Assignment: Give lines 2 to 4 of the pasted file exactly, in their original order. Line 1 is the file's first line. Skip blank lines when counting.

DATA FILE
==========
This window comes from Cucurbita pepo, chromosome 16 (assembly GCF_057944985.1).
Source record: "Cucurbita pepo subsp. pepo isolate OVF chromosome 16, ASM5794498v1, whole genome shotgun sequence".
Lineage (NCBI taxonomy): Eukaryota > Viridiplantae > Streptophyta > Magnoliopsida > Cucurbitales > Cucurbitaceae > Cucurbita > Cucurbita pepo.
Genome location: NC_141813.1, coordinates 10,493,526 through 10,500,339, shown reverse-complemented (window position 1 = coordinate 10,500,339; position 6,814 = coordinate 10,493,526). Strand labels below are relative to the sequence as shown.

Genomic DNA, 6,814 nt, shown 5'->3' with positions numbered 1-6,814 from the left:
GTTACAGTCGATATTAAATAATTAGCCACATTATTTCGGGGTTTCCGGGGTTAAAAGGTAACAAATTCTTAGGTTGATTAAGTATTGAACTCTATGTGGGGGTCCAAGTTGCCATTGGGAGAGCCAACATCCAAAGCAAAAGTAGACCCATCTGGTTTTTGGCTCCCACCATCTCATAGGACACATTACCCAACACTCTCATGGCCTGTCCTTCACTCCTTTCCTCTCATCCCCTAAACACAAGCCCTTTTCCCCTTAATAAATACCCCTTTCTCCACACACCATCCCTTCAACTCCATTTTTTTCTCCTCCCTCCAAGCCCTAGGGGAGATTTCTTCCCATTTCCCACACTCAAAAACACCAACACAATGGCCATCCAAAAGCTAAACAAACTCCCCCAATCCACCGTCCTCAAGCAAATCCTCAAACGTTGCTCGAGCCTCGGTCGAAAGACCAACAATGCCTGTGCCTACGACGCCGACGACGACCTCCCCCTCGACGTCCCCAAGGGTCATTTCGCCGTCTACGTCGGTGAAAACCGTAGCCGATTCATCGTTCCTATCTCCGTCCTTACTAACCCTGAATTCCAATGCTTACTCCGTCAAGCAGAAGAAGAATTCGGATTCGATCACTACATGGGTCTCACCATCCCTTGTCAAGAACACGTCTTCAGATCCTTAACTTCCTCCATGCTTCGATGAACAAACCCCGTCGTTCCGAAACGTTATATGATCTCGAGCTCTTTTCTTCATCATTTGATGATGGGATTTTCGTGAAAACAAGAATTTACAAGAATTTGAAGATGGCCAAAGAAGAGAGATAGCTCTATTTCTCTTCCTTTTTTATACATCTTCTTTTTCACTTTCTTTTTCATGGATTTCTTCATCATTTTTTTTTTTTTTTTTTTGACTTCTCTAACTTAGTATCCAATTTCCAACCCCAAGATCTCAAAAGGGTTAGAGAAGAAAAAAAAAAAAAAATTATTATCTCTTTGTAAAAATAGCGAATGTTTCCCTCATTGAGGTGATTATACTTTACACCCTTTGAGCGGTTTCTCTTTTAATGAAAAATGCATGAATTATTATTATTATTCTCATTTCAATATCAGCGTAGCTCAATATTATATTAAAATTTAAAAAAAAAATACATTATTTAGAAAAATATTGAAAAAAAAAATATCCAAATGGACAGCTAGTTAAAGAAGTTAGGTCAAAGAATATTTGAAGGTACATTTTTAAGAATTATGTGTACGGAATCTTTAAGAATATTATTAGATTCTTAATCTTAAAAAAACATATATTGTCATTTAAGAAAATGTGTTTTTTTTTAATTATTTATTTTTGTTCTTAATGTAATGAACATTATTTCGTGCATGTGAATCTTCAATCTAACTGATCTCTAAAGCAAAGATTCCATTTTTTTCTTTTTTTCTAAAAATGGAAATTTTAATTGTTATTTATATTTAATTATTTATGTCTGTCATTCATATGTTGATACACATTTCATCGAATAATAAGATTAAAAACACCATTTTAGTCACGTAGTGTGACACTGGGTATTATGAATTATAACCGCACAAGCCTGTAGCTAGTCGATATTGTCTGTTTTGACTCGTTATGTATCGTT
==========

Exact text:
Source record: "Cucurbita pepo subsp. pepo isolate OVF chromosome 16, ASM5794498v1, whole genome shotgun sequence".
Lineage (NCBI taxonomy): Eukaryota > Viridiplantae > Streptophyta > Magnoliopsida > Cucurbitales > Cucurbitaceae > Cucurbita > Cucurbita pepo.
Genome location: NC_141813.1, coordinates 10,493,526 through 10,500,339, shown reverse-complemented (window position 1 = coordinate 10,500,339; position 6,814 = coordinate 10,493,526). Strand labels below are relative to the sequence as shown.